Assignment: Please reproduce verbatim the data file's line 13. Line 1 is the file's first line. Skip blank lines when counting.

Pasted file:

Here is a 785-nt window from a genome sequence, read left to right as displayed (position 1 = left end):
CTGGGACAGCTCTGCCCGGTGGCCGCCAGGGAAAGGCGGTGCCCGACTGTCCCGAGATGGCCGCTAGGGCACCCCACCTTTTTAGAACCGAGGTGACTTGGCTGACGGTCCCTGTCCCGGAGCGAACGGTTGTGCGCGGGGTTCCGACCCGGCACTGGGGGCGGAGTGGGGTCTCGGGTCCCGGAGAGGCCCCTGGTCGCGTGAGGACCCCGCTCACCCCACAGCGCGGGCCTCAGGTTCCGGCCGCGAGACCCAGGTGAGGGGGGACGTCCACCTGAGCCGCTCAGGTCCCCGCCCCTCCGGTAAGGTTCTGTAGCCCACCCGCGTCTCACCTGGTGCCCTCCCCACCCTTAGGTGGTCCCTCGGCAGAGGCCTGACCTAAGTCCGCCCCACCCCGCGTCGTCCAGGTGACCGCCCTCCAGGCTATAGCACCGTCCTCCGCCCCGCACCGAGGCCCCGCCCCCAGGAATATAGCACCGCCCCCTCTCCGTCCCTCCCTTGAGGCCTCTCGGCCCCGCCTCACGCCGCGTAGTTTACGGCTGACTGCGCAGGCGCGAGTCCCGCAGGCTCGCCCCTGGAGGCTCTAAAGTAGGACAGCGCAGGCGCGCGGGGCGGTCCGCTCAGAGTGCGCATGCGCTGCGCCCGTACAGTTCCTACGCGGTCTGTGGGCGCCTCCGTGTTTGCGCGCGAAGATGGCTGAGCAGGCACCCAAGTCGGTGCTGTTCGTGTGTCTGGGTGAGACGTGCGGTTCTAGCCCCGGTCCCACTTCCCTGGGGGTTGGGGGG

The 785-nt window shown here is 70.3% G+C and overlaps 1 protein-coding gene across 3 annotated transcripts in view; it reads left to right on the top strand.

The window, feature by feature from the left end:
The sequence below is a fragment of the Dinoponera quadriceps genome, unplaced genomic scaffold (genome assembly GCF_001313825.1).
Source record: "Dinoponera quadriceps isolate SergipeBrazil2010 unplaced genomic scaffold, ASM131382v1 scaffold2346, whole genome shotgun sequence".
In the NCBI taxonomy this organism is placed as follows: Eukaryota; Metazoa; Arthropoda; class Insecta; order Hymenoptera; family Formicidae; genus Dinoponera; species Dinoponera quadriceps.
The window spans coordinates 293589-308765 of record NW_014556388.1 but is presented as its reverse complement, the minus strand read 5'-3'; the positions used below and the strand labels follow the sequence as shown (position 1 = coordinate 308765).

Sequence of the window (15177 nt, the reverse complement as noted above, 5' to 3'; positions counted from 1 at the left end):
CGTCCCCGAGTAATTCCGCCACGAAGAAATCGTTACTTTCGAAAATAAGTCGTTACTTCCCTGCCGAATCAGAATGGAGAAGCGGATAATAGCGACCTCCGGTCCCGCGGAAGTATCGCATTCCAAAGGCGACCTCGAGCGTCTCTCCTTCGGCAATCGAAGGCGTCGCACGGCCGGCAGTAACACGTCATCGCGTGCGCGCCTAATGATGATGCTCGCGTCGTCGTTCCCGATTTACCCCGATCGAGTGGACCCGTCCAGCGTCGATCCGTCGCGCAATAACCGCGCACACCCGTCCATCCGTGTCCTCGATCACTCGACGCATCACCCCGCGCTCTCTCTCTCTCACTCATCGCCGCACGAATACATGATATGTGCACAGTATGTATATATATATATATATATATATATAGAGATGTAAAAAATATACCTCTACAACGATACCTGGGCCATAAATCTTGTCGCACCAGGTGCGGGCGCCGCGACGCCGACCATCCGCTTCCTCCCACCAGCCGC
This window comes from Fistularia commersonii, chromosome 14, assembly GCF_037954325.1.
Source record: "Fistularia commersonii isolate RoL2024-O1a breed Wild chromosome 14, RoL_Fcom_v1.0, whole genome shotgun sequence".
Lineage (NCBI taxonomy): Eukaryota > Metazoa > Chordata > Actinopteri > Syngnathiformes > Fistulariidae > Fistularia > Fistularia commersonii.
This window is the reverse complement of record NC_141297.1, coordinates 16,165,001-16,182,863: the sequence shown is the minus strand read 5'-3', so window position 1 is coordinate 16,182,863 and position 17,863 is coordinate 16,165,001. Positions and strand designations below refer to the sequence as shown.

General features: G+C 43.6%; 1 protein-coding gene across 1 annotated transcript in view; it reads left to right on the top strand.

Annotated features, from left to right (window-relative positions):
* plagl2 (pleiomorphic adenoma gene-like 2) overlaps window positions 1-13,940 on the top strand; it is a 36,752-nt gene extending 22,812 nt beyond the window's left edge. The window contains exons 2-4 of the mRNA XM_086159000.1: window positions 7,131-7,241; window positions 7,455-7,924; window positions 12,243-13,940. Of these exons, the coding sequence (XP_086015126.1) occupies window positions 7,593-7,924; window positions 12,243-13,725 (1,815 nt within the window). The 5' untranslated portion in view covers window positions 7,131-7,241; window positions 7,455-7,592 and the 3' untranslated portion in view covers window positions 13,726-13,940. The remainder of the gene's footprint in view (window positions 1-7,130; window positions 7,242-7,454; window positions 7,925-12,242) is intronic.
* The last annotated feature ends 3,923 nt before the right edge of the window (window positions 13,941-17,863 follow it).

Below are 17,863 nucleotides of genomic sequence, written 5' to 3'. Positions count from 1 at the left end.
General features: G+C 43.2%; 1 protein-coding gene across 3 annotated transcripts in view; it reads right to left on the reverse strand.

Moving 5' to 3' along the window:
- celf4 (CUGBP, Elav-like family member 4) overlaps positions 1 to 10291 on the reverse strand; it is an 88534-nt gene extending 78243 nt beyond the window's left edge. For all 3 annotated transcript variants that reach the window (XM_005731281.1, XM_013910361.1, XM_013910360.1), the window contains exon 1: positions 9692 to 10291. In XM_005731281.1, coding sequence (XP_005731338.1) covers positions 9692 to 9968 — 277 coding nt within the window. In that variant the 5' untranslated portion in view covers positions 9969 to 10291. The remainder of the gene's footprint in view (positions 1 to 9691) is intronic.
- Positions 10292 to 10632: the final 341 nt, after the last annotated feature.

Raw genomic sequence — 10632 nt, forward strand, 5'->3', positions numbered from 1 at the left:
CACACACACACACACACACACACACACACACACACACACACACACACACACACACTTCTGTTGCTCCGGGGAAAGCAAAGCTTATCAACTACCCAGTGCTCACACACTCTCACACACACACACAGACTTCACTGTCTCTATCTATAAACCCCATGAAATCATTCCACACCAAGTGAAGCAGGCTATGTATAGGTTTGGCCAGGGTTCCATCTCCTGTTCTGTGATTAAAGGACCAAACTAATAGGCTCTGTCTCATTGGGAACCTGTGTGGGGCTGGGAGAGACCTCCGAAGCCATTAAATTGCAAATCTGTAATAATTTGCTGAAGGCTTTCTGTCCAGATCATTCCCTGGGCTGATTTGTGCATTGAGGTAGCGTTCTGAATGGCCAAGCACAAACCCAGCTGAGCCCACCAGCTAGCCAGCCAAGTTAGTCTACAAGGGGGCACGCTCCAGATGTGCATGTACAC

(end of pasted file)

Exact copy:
Lineage (NCBI taxonomy): Eukaryota > Metazoa > Chordata > Actinopteri > Syngnathiformes > Fistulariidae > Fistularia > Fistularia commersonii.